Inhabitants of a Florida retirement home (Don Ameche, Wilford Brimley, and Hume Cronyn) experience a rejuvenation when (breaking and) entering a nearby pool next door. Have they found the fountain of youth? The house is being rented by Brian Dennehy, who along with several others (including Tahnee Welch and Tyrone Power Jr.) have hired Steve Guttenberg’s boat to sail out and pick up what look like giant shells or pods. It’s not long before Guttenberg realises that Dennehy and company are actually aliens, on a retrieval mission to take their cocooned brethren back home, after having been left behind on a previous voyage. They are storing the cocoons at the bottom of the very same pool the old-timers are frequenting, and Dennehy is not at all happy when he learns of these trespassers, especially now that word of the pool has spread through the entire home. Jessica Tandy plays Cronyn’s wife, worried that Cronyn might slip back into his old amorous ways, Jack Gilford is the one sceptic among them who is not interested in feeling young again, whilst Maureen Stapleton and Gwen Verdon play other inhabitants of the retirement home. Linda Harrison and Barret Oliver play Brimley’s daughter and grandson, respectively, and Clint Howard turns up as a male nurse/orderly.

 

Although nice and an OK-to-good motion picture, this 1985 Ron Howard (“Night Shift”, “Parenthood”, “Backdraft”, “Rush”)  mixture of geriatric buddy movie and alien flick could’ve been even better if it aimed a little higher than lightweight comedy. Scripted by Tom Benedek (with only “The Adventures of Pinocchio” in 1996 and one other credit to his name) from a novel by David Saperstein, it’s a cute idea for a film. However, make no mistake, if it weren’t for the geriatric cast, this plot would be fodder for a sex comedy.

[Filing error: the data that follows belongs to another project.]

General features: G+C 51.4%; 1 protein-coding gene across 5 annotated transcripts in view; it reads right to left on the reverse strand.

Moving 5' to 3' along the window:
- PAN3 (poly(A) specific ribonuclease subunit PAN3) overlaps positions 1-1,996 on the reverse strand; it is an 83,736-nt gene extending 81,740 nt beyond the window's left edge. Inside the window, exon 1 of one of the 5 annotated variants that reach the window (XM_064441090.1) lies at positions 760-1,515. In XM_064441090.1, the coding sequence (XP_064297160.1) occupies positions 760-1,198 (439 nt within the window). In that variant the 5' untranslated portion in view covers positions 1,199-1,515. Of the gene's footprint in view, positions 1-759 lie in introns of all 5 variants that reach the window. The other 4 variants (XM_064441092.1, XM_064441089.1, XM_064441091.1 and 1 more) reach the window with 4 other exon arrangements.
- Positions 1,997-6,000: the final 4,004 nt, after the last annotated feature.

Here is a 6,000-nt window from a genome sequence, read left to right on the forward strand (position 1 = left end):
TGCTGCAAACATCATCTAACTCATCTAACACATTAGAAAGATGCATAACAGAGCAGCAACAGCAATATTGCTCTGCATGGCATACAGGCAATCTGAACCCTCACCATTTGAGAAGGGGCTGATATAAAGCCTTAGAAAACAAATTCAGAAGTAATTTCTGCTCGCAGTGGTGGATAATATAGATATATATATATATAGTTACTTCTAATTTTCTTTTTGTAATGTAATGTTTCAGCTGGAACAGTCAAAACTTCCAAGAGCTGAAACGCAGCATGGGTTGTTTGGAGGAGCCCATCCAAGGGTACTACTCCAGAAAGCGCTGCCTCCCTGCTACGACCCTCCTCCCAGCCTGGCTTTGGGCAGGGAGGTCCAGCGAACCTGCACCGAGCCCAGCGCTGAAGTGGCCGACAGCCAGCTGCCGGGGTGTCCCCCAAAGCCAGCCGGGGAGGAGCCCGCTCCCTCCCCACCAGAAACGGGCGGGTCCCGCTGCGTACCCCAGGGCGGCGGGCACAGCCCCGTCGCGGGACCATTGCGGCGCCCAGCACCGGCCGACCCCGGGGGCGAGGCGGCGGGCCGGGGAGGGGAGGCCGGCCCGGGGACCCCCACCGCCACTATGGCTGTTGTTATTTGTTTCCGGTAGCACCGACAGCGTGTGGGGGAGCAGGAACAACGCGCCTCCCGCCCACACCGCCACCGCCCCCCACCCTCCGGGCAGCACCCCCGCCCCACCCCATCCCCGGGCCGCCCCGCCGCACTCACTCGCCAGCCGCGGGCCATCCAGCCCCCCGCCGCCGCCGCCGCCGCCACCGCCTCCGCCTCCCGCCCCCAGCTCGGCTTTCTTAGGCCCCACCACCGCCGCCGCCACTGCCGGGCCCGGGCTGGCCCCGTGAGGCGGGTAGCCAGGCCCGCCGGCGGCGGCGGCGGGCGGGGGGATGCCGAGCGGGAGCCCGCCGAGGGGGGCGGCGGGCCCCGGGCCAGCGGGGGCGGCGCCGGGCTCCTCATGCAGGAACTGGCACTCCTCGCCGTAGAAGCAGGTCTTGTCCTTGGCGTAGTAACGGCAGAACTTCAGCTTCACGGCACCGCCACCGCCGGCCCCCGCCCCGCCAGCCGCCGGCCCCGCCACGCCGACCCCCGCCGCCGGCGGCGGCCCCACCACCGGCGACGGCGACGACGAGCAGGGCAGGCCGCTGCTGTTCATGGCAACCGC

I was particularly disappointed with the lack of awe afforded towards the aliens. I mean, goddamn, they’re aliens- look a bit awestruck, will ‘ya? That was really annoying and disappointing, especially since the aliens are actually pretty interesting (at least on paper). Brian Dennehy is particularly well-cast as their leader of-sorts, because early on we don’t know if they are benevolent or malevolent, Dennehy as an actor can go either way effortlessly. He offers suggestions of both in the one scene here, which shows just how talented and versatile he is. It’s just a shame that Howard and Benedek are more interested in the geriatric buddy movie stuff, which although enjoyable, is far less ambitious. For a film with such a goofy premise and for a film featuring aliens, it strangely lacks imagination.

 

The Oscar-winning FX are also horribly dated here, probably the film’s biggest problem. In fact, aside from the spaceship, I don’t think they’re remotely acceptable for 1985, either (Rick Baker, Greg Cannom, and ILM amazingly feature in the credits, though Baker was merely a consultant), and it boggles the mind that they won an Oscar. More than acceptable, however, is the cast of geriatric actors. I’m not sure Don Ameche deserved an Oscar for this (a Thank You award?), but it’s nice to see Hume Cronyn and real-life wife Jessica Tandy as a couple, and Jack Gilford makes more of his sceptic character than a lesser talent might’ve been able to. He gets the film’s best dramatic moment in a conversation with Dennehy. All of the actors and characters amongst the older set here are interesting and distinct from one another. Best of all is the wonderfully grumpy, stubborn Wilford Brimley. I hear he’s not an overly ‘fan friendly’ person in real-life, but he sure is a treasure on screen. He brings depth and down-home sincerity to his role that the film very much benefits from. Steve Guttenberg is OK, but the stunningly beautiful Tahnee Welch (daughter of you-know-who), Tyrone Power Jr., and “Planet of the Apes” actress Linda Harrison (who doesn’t look to have aged much between 1968 and 1985) are all a bit bland. That’s “NeverEnding Story” lead Barret Oliver as Brimley’s grandson, by the way. Oh, and look out for Don Ameche’s dinner jacket in one scene, it’s the most godawful thing I’ve ever seen.